What’s more, Macron’s presidential style promises stability. In Germany, Angela Merkel has faced difficulties keeping her coalition government together. In Italy, populists with a radical economic agenda have taken charge, while the UK continues to stagger through its protracted Brexit negotiations. By contrast, Macron is seen as a committed champion of the European project at a time when its detractors are seemingly getting louder. Earlier this year, the French president managed to bring the country’s deficit below the EU’s three percent threshold for the first time in a decade.

That being said, Macron has been dealt a good hand. The global economy is enjoying a solid recovery period – something the president cannot take credit for, but that certainly helps the investment climate – and the market is fully aware things could have ended up very differently. Investors and businesses were always going to look favourably on Macron’s policies by virtue of the fact that it could have been Marine Le Pen calling the economic shots instead.

“The reforms to date have been relatively modest,” Michalski said. “Two important factors are driving the cycle in France: the global economic expansion and, after many years of morose business investment and waiting, the need to restock on depreciated capital goods. But the cautious optimism that was established after Macron’s election should be credited too.”

This optimism is perhaps tinged with a little schadenfreude as well. With businesses based across the English Channel concerned about their post-Brexit future, Macron is positioning France – and Paris in particular – as the natural place for them to relocate. In EY’s 2018 survey, Paris overtook London as the most attractive investment destination in Europe for the first time since the survey began in 2000. Macron is helping to ensure the UK’s loss is France’s gain.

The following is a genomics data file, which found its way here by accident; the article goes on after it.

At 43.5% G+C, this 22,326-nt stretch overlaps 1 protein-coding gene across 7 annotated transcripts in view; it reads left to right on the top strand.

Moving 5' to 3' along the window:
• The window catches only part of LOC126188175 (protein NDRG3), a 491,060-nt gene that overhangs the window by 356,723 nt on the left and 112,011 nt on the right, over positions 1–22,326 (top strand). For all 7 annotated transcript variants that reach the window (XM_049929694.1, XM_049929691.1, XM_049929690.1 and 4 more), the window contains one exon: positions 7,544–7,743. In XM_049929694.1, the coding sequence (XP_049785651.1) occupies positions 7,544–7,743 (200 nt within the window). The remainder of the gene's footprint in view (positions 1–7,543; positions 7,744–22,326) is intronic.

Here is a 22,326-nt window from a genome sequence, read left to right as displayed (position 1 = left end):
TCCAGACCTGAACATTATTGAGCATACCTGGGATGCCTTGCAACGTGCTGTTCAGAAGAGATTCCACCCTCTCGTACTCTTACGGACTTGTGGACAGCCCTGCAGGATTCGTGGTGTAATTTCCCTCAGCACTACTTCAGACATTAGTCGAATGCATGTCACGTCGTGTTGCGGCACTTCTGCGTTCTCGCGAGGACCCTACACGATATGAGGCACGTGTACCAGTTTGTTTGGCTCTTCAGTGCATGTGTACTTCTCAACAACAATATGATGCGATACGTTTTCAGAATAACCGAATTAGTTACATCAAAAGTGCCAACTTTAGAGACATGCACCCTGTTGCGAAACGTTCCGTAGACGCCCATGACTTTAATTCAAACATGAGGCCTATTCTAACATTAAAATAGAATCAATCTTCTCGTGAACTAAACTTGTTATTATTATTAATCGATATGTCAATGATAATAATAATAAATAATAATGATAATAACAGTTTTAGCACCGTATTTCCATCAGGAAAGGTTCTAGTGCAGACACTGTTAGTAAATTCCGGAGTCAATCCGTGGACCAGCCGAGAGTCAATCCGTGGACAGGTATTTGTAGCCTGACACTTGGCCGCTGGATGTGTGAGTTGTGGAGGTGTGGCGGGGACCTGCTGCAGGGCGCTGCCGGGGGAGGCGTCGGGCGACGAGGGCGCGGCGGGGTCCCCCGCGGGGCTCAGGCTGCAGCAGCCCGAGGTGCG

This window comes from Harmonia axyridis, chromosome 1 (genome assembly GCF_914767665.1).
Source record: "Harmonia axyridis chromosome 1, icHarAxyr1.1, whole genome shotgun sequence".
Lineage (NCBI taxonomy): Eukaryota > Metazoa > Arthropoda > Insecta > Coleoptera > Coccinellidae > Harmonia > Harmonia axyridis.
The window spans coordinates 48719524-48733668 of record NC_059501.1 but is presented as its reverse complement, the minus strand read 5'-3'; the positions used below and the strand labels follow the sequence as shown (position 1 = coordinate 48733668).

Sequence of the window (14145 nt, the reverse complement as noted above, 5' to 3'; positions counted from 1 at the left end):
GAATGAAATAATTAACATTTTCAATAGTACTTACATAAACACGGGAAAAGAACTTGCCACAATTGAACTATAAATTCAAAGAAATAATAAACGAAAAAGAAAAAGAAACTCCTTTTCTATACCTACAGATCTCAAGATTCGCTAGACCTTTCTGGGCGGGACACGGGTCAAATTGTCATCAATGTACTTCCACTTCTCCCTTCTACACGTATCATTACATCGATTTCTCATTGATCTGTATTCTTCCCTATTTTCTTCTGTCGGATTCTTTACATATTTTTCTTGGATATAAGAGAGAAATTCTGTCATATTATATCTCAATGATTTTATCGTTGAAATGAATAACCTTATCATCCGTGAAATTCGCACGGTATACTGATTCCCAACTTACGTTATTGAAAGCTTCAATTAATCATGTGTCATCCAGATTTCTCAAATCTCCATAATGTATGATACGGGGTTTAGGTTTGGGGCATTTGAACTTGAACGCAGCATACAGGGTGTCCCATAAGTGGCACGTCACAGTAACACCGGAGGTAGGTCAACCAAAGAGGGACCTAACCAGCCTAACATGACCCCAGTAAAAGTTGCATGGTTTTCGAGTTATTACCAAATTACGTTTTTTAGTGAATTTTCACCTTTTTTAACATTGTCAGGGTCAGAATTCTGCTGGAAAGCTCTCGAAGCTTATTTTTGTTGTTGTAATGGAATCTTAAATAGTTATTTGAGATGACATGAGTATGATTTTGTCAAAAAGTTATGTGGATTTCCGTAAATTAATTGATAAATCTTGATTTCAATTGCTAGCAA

La Résistance
Despite his successes, it has not all been plain sailing for the inexperienced president. Macron’s attempts to liberalise the French economy have created conflict with the country’s trade unions, resulting in several protests, most notably in the rail sector. Macron has vowed not to be cowed by “slackers, cynics and extremists”. In response, protestors have thrown his words back at him, chanting: “Slackers of the world unite.”

While union-led protests have thwarted efforts to reform the French economy in the past – notably in 1995 – times are different now. As in many other parts of the world, French labour unions do not wield the same power they once did, and Macron has significant public support. According to an Ifop survey taken earlier this year, only 44 percent of the French people felt the strikes in March were justified.

“In general, the public is ready for reforms and favourable to them,” Michalski said. “However, tough tests are in front of the government, such as the reform of special retirement plans for different categories of workers, the reform of unemployment benefits, or the goal to reduce employment in the public sector. Process will matter and so will political opinion. If the government continues to deftly move forward, trade unions will lose all the battles.”

As Macron continues to plough forward with his economic policies, there are many who will find cause to criticise them. He is, after all, an ex-banker and a globalist, making him an easy target for individuals occupying both the left and right halves of the political spectrum. Just don’t expect investors to be too concerned.